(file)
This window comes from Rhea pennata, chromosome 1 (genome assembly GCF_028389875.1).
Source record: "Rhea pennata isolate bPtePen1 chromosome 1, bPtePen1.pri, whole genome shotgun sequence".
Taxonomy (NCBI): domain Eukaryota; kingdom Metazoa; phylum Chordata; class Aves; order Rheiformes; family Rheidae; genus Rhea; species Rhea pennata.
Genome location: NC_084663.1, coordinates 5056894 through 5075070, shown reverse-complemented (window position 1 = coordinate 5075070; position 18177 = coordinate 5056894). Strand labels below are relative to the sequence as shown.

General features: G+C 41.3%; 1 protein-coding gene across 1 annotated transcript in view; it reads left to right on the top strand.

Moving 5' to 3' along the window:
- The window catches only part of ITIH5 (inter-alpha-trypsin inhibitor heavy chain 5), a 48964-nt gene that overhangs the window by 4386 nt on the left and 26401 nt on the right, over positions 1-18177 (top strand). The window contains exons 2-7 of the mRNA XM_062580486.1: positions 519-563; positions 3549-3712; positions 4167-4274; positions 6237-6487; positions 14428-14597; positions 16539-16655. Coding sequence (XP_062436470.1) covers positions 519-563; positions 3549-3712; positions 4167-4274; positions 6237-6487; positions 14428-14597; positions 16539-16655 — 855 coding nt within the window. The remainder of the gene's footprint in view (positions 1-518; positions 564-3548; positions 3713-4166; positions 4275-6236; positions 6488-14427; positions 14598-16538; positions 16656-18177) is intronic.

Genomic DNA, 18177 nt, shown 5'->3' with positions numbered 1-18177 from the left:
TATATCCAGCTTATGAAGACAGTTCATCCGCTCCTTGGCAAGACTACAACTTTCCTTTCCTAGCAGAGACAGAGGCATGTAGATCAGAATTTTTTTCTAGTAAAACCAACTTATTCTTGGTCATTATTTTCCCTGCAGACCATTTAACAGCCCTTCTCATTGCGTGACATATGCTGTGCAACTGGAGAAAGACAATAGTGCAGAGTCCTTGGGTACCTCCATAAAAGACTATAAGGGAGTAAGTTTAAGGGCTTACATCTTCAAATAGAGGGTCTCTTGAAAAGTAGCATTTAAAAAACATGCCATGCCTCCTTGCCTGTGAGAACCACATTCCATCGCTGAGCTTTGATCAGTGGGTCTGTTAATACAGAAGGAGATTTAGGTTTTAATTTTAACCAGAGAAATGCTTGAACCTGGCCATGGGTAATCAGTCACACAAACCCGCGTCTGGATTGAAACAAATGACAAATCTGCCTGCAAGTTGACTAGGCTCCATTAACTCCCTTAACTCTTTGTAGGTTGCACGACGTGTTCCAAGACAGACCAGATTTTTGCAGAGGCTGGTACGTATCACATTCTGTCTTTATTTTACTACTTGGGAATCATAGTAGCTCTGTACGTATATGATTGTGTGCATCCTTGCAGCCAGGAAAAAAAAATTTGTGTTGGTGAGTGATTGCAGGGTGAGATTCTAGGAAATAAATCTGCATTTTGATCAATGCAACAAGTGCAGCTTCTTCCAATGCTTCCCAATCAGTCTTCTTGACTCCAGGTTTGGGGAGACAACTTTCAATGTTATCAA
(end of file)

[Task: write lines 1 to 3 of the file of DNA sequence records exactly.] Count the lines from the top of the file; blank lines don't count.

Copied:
This window comes from Rhea pennata, chromosome 1 (genome assembly GCF_028389875.1).
Source record: "Rhea pennata isolate bPtePen1 chromosome 1, bPtePen1.pri, whole genome shotgun sequence".
Taxonomy (NCBI): domain Eukaryota; kingdom Metazoa; phylum Chordata; class Aves; order Rheiformes; family Rheidae; genus Rhea; species Rhea pennata.